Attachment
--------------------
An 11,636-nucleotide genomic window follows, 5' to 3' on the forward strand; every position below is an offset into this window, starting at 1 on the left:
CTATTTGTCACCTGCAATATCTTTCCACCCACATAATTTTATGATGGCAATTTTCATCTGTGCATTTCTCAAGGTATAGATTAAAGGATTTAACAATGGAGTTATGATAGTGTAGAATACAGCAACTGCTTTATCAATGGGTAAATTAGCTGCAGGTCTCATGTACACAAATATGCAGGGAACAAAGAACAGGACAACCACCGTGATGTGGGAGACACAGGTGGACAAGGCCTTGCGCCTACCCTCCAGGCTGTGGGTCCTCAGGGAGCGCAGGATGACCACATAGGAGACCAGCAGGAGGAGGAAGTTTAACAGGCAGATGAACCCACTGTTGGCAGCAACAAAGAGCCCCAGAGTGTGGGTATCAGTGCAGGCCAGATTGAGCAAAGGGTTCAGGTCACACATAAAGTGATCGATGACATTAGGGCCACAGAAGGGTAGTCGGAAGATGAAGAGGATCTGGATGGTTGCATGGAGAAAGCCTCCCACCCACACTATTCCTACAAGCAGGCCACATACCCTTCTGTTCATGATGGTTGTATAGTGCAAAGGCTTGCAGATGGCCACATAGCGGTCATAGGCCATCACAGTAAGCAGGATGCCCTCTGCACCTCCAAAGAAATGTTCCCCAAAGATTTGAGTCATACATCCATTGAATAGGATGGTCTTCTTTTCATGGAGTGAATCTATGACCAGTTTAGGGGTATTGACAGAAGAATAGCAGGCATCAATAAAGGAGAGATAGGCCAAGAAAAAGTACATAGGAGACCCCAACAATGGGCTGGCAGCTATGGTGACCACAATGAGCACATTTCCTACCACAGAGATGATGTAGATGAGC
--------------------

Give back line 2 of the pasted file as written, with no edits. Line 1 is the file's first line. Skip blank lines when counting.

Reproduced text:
CTATTTGTCACCTGCAATATCTTTCCACCCACATAATTTTATGATGGCAATTTTCATCTGTGCATTTCTCAAGGTATAGATTAAAGGATTTAACAATGGAGTTATGATAGTGTAGAATACAGCAACTGCTTTATCAATGGGTAAATTAGCTGCAGGTCTCATGTACACAAATATGCAGGGAACAAAGAACAGGACAACCACCGTGATGTGGGAGACACAGGTGGACAAGGCCTTGCGCCTACCCTCCAGGCTGTGGGTCCTCAGGGAGCGCAGGATGACCACATAGGAGACCAGCAGGAGGAGGAAGTTTAACAGGCAGATGAACCCACTGTTGGCAGCAACAAAGAGCCCCAGAGTGTGGGTATCAGTGCAGGCCAGATTGAGCAAAGGGTTCAGGTCACACATAAAGTGATCGATGACATTAGGGCCACAGAAGGGTAGTCGGAAGATGAAGAGGATCTGGATGGTTGCATGGAGAAAGCCTCCCACCCACACTATTCCTACAAGCAGGCCACATACCCTTCTGTTCATGATGGTTGTATAGTGCAAAGGCTTGCAGATGGCCACATAGCGGTCATAGGCCATCACAGTAAGCAGGATGCCCTCTGCACCTCCAAAGAAATGTTCCCCAAAGATTTGAGTCATACATCCATTGAATAGGATGGTCTTCTTTTCATGGAGTGAATCTATGACCAGTTTAGGGGTATTGACAGAAGAATAGCAGGCATCAATAAAGGAGAGATAGGCCAAGAAAAAGTACATAGGAGACCCCAACAATGGGCTGGCAGCTATGGTGACCACAATGAGCACATTTCCTACCACAGAGATGATGTAGATGAGC